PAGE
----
We know that we have a lot of mommy readers here at FN, so we’re very happy that we were able to touch base with some of you this mother’s month. In response to our call for mommy stories, some of you sent us sweet and funny anecdotes, but we also received our share of letters that left us teary-eyed as well. All of them, however, are equally inspiring. Take this touching story from first-time mother Mommy Clarence.

It's one thing to carry your baby for nine months inside your belly, and another to actually have her be so real in front of you. When Clarence gave birth to Cello Gabrielle on December 15, 2011, she was still trying to come to terms to the fact that she was already a mother.

"During those moments of labor, operation, recovery and up until we got home, I remember asking myself 'Am I dreaming?' 'Am I already a mom?' 'Am I going to be a good mother to this child?' and lastly, 'Kaya ko kaya?'" she writes.

"The first question was answered when she began crying out loud; either she was asking for milk, for me to change her nappies, or for me to carry her. I knew then that I was not dreaming."

As the months passed, Clarence settled into her role as a mother. "I saw her first smile, heard her first giggle, her first word, witnessed her first steps and many more." However, she also realized just how much she was missing out because she was taking care of her baby girl. "I don't want to call it a sacrifice because I am happy being with her every single moment." It was then that the young mom had her second question answered. "Being a mom means you also have to think your child first before yourself."

Now that her daughter is 17 months old, Clarence says that she is happy with who she sees her daughter becoming. "But as a mother, I still have to mold her to become a beautiful person inside and out. It is a continuous process. There are a lot of guides and standards on how to be a good mother. However, for me, it is a learning process between you and the child. Most importantly, love and faith toward your child is all that matters. Without love, all the things that you do for a child will be senseless. Without faith, you will never know and appreciate the capabilities your child has as a person."

Despite her newfound confidence, Clarence admits that she still has a lot more to learn about becoming a mother. "If my daughter is going to read this few years from now, I would like to tell her how much love I have for her. Even this article is not enough to show how much I love her, and that I will be there for her every step of the way."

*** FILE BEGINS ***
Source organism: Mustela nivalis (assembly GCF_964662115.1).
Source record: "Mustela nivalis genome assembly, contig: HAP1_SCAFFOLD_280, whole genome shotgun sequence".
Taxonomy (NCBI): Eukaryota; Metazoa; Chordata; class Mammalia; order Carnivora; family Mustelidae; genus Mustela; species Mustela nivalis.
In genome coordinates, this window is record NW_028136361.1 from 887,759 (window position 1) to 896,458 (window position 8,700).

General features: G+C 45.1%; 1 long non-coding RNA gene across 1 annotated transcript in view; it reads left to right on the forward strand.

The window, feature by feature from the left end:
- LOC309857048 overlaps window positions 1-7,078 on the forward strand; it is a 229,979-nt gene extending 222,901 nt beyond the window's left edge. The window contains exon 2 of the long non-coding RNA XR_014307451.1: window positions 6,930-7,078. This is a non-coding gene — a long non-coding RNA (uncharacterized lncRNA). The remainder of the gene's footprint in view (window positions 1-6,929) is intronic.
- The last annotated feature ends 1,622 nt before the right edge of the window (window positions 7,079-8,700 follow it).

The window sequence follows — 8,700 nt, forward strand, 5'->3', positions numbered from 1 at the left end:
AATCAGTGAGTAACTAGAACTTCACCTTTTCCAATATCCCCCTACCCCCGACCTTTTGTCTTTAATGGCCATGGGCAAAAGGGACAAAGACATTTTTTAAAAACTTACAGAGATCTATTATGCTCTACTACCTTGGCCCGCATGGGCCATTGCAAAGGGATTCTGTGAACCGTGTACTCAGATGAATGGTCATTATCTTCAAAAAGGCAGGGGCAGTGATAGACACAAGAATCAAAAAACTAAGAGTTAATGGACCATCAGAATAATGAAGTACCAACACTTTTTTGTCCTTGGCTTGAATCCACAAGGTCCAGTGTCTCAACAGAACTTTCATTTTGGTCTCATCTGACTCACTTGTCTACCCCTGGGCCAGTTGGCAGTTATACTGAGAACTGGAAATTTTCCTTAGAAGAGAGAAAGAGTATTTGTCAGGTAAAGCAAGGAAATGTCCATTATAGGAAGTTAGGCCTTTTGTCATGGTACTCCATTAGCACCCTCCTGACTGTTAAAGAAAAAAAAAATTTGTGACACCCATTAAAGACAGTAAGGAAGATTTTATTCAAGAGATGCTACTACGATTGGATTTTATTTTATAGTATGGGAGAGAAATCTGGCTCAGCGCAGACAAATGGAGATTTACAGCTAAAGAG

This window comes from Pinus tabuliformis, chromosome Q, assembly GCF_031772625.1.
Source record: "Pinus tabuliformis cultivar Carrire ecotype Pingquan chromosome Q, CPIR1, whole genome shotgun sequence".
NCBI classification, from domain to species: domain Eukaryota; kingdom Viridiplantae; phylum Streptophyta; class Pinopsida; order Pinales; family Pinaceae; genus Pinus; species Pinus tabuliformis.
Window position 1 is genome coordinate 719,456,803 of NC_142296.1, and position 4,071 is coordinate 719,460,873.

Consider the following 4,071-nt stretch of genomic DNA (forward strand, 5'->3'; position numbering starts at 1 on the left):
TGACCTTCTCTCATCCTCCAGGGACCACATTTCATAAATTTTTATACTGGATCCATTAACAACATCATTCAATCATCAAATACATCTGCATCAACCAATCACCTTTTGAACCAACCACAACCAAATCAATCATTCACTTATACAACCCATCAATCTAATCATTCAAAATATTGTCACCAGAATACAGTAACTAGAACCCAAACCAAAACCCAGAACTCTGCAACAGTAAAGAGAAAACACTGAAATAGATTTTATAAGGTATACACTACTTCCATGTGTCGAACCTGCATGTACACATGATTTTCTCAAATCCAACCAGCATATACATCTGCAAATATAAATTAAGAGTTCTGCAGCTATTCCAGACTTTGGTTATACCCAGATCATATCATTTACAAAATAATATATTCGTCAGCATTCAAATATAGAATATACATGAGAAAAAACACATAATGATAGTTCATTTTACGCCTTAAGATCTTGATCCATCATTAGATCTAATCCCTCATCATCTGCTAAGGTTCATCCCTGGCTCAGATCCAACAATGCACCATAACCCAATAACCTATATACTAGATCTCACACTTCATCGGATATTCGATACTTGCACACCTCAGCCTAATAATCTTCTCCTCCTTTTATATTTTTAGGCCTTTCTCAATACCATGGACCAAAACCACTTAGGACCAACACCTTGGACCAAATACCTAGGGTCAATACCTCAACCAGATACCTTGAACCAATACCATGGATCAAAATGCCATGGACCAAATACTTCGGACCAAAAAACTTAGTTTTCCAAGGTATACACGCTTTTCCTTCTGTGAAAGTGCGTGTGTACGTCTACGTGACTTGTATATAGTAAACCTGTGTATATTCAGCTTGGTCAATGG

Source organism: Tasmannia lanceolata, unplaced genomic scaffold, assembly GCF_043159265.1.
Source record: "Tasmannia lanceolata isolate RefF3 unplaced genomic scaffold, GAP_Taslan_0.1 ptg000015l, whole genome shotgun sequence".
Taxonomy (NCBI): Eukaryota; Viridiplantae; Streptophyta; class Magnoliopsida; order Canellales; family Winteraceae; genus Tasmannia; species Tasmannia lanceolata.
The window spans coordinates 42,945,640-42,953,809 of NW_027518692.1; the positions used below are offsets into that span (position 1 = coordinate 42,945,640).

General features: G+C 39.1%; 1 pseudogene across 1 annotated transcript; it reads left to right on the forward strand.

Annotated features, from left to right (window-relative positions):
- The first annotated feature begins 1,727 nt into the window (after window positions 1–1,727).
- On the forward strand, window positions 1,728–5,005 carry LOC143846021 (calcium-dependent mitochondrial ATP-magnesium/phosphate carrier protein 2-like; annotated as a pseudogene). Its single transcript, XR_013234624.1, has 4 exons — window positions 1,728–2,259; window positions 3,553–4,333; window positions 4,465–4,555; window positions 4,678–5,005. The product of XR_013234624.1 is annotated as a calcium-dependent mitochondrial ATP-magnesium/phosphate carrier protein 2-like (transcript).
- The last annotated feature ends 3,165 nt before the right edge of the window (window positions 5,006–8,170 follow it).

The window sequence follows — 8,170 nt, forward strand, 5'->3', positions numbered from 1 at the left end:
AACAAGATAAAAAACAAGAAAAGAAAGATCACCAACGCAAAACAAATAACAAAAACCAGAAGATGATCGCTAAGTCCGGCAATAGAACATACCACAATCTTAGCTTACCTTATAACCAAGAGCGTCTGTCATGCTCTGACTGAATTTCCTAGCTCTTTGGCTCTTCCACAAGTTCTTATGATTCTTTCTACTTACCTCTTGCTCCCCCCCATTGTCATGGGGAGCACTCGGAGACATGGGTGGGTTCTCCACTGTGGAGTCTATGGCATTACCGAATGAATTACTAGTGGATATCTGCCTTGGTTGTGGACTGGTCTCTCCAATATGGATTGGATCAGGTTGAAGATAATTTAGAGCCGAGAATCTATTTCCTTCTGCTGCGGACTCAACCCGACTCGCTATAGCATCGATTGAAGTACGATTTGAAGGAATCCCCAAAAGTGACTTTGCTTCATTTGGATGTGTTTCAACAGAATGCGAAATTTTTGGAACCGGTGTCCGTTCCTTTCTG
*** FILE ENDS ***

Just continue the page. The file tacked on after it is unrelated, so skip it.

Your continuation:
Click “next” for Mommy Jhanis’s Laws of the Household

(Photos courtesy of Mommy Clarence)

Rebels to the Laws of the Household

I have rebels in the house. They are complete deviants, as they do not follow The Laws of Mommy. Here is a list of a few Household Laws that are completely disregarded:

1. Chairs and couches are for sitting.
Chairs become trains, cars, or any other object that is not meant for sitting. Perhaps a couch isn’t comfortable enough that they have to sit on the armrest or pile boxes in front of the TV and sit on them. Who needs couches?

2. No graffiti on the walls.
We have papers, notebooks, and coloring books, but they seem unfit for their works of art, so they write and draw on our walls. Lines and circles and weird creatures are scrawled all over the house walls. No area is spared.

3. Do not defy gravity.
Our floor is not wide enough for dancing and jumping around, so they climb on tables and countertops to perform. The higher they get, the more animated their actions become.

4. The television is an electric operated appliance; keep distance (the TV is not a food, not a toy, and most of all, you cannot edit the images projected on-screen). The television is not engaging enough for my kids, so they hug it and lick the screen. They also add characters in the movies they watch by drawing on the TV screen with their crayons. This is what you call a “real” colored TV.